City and County of San FranciscoJuvenile Probation Department

March 13, 2012

Programs Committee - March 13, 2012



Tuesday, March 13, 2012
1:30 p.m.
Juvenile Probation Department
375 Woodside Avenue, Main Conference Room 247
San Francisco, CA 94127

Programs Committee
Dirk Beijen, Chair
Suzy Jones
Rebecca Woodson

Meeting Minutes

1. Roll call
• The Commission Chair called the meeting to order at 1:35 p.m. Commissioners Beijen, Jones and Woodson were present.

2. Public Comment
• No public comments.

3. Review and Approval of the Programs Committee Meeting Minutes of September 12, 2011 (ACTION ITEM)
• Motion to approve the Programs Committee Minutes of September 12, 2011 by Commissioner Woodson, second by Commissioner Jones and approved by the rest of the Committee. Minutes approved.
• No public comments.

4. Presentation on Huckleberry Community Assessment and Referral Center (CARC) by Denise Coleman, Director (DISCUSSION ONLY)
• CARC was started in 1998 for at-risk youths. It was started to address the needs of youths who are initially arrested, or rearrested, to prevent them from going deeper into the system. The SFPD have received a department general order, as well as department bulletins, that instruct them to call the PO at CARC for any juveniles that have been arrested. The onsite PO instructs the police officer what to do with the youth, e.g., bring to CARC or JJC. CARC has wide-range of cultural and language capacities. Once inside the facility, the youth is brought into an intake/assessment room. The focus is on the interests, needs and strengths of the youth to see why these alleged crimes were committed. The on-site PO handles the criminal aspect. Kids are only released to their parents or guardians. An in-depth discussion is had with the families to get a better assessment on the youth. Case management is also provided to families; a full-time therapist is now on-site; in-depth case management and mentoring are provided.
COMM Jones asked about the 21% of youths that came through CARC and wanted to know if the numbers were dictated by eligibility or criteria. Ms. Coleman said eligibility; the numbers had gone down and are going back up. Bruce Fisher, Executive Director at Huckleberry Youth Programs, distributed CARC’s most recent annual report.
COMM Beijen stated that he has seen CARC grow from its inception and the best thing about the program is that they do not criminalize kids. He also asked about the Advisory Board. Ms. Coleman stated that they have a new board, which includes the District Attorney’s Office, Public Defender’s Office, SFPD, JPD, Sheriff’s Department and DCYF. The primary responsibilities will be to see where their program can grow, improve policies and implement MOU’s with various departments. Ms. Coleman said the Commissioner Beijen was one of the first police officers involved when CARC was established and was very instrumental in establishing the relationships between law enforcement and the community. Ms. Coleman is also working with JPD regarding kids under 14 years who commit crimes because research shows that it is not good for these kids to be exposed to detention.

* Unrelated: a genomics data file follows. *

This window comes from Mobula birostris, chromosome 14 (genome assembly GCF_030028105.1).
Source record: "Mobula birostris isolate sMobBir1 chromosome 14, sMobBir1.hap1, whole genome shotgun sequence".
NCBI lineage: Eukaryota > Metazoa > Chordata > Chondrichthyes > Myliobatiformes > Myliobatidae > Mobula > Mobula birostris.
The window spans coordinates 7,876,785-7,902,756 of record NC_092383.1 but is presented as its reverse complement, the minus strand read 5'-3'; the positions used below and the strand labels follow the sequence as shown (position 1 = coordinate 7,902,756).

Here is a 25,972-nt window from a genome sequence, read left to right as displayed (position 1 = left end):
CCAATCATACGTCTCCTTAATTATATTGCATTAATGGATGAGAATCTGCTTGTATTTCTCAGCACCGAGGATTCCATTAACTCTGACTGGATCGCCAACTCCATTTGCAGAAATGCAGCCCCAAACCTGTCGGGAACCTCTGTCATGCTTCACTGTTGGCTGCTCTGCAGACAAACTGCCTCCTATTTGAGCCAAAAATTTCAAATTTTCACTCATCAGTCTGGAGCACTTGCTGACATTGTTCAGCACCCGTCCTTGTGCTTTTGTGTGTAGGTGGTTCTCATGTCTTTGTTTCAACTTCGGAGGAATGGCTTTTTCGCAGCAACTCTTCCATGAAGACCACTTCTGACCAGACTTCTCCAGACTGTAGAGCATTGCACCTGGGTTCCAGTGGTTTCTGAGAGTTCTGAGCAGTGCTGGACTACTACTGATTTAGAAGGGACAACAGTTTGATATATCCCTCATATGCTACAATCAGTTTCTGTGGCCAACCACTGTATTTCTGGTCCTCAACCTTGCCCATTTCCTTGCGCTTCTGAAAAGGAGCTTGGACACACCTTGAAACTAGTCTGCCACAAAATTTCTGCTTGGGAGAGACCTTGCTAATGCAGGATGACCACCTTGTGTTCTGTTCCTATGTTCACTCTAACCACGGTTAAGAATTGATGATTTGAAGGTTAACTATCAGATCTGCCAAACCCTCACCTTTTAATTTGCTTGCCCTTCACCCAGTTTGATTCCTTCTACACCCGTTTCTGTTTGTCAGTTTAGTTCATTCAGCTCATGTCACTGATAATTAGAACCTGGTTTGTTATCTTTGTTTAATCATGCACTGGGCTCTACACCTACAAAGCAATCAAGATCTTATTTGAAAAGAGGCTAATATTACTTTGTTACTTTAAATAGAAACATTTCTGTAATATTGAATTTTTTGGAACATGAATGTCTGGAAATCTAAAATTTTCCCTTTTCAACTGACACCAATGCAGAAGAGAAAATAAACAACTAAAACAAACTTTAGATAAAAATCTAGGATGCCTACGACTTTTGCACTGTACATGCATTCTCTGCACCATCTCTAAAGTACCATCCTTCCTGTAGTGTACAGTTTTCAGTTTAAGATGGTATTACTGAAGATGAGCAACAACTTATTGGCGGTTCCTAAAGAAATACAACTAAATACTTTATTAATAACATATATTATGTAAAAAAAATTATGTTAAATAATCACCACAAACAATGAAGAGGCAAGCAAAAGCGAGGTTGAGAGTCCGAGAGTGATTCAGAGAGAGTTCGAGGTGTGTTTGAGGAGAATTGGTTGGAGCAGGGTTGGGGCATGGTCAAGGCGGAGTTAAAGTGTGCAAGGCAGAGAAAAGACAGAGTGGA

• No public comments.

5. Presentation on Truancy Assessment and Resource Center (TARC) by Tacing Parker, Program Director (DISCUSSION ONLY)
• TARC started 2010 and is now a citywide truancy intervention program and directly provides case management. It has programs similar to CARC: mental health services and mentoring programs; programs at the Beacon Center at OMI, as well as a number of afterschool programs (elementary to high school). TARC was started to give youths a place to go to instead of receiving citations when they were picked up for truancy. In addition, TARC provides information for families; receives referrals (over 300 came from the school district); are part of educational advocacy; attend parent-teacher conferences; assist with school transfers; assist families with safety transfers; works closely with the school district to build the program, the school district counseling center is in the same building as TARC and CARC; and parent workshops at TARC or CBO’s. TARC is a drop-off center, by way of CARC, and light assessment is conducted. The goal is to find out why the youth is not going to school and then develop case management. In addition, TARC provides support to kids in truancy court. Posters are distributed to SF merchants to alert TARC or SFPD when they see kids out of school in an effort to get these kids back into school. Additional funding was provided by DCYF for the Western Addition case management program for youths who reside in that district. Due to budget constraints, TARC focuses their efforts on middle school, high school and transitional age groups. Due to technology, today’s kids seem to experience higher stress levels than kids in the past. Ms. Coleman added that they have to be very creative to keep these kids engaged because they are in trouble. Ms. Parker would like the commission to help them establish and maintain better communications with the PO’s at Juvenile Hall to ensure that PO’s know about the services offered by TARC, CARC, and other CBO’s that can assist.
• No public comments.

6. Adjournment (ACTION ITEM)
• The meeting adjourned at 2:42 p.m.